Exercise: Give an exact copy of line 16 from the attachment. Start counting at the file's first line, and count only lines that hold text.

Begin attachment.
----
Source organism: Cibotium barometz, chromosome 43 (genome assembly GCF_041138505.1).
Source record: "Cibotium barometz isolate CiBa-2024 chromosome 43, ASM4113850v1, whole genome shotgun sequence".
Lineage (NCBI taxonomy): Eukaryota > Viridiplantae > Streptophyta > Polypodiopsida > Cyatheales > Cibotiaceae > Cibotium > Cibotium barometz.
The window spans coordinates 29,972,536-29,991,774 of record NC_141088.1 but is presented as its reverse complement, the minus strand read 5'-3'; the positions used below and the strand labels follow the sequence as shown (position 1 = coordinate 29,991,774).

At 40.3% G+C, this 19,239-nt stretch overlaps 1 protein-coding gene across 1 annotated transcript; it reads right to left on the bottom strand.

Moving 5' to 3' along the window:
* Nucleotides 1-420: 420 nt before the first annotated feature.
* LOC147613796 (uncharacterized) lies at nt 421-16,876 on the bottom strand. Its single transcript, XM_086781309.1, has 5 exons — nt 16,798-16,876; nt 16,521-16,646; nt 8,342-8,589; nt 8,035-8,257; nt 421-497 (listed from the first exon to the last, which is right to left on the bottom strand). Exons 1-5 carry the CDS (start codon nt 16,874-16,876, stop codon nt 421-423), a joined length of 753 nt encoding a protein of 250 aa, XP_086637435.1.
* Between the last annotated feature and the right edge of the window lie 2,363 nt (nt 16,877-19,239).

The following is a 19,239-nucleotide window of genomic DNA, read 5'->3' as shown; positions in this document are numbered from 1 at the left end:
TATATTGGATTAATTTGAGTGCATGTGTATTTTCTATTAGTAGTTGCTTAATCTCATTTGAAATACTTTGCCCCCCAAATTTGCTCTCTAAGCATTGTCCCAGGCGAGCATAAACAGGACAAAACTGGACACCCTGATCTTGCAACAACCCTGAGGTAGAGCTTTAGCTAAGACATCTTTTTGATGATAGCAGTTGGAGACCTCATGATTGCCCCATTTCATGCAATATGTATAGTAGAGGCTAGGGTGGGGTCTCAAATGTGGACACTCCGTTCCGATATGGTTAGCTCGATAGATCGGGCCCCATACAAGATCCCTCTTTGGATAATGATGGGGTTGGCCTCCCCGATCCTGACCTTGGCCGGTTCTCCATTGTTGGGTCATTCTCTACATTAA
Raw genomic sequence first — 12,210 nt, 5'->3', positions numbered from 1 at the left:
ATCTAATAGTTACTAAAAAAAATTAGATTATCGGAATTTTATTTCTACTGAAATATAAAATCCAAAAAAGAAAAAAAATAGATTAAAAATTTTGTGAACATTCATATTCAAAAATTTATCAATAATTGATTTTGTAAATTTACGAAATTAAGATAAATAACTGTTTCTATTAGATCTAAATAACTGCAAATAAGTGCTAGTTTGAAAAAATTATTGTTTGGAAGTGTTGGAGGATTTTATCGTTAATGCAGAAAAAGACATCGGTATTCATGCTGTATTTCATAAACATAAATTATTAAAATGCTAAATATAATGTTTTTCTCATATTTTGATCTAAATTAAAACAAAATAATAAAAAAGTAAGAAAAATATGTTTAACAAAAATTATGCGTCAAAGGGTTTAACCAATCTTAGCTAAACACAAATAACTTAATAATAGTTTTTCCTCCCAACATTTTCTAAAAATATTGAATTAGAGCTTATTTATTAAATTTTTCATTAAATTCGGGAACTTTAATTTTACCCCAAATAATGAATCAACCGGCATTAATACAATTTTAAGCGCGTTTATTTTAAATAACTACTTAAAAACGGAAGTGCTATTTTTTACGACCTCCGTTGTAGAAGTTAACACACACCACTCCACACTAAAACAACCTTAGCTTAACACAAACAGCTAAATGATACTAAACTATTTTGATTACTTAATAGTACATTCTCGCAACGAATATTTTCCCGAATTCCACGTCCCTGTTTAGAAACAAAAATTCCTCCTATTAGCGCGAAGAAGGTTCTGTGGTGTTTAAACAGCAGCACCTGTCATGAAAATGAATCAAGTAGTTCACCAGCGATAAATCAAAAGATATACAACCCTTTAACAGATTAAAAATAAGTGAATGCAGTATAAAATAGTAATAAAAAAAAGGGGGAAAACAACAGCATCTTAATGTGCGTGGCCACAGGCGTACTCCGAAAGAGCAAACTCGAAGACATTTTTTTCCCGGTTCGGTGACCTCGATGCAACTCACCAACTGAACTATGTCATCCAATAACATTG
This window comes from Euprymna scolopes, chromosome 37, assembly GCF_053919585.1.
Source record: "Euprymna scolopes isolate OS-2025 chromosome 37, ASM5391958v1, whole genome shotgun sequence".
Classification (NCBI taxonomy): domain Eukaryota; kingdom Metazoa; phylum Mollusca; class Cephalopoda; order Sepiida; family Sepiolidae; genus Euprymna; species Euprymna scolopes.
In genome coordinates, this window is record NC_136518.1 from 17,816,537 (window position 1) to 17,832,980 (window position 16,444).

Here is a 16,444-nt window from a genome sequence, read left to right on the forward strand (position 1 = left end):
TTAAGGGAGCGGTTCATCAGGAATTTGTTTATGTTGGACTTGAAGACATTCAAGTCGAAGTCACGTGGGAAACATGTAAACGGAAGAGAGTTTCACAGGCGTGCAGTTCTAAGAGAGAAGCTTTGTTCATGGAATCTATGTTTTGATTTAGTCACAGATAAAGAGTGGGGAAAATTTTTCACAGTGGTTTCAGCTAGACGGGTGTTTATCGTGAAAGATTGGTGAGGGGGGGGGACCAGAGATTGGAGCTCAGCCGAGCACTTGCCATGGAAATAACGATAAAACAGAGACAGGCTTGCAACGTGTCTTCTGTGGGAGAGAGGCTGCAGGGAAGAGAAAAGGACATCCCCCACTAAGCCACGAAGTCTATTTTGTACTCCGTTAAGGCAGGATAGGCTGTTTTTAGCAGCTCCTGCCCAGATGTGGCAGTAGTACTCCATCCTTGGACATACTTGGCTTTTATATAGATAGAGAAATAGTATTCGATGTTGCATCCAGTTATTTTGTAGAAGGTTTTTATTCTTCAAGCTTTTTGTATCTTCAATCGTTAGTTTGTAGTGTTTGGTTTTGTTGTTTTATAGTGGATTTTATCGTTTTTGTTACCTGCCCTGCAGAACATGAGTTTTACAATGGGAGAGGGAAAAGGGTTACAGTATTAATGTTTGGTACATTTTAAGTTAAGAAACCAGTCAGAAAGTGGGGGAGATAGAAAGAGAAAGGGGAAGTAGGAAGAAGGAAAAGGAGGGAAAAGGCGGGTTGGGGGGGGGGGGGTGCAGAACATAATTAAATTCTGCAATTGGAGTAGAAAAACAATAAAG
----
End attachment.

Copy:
Classification (NCBI taxonomy): domain Eukaryota; kingdom Metazoa; phylum Mollusca; class Cephalopoda; order Sepiida; family Sepiolidae; genus Euprymna; species Euprymna scolopes.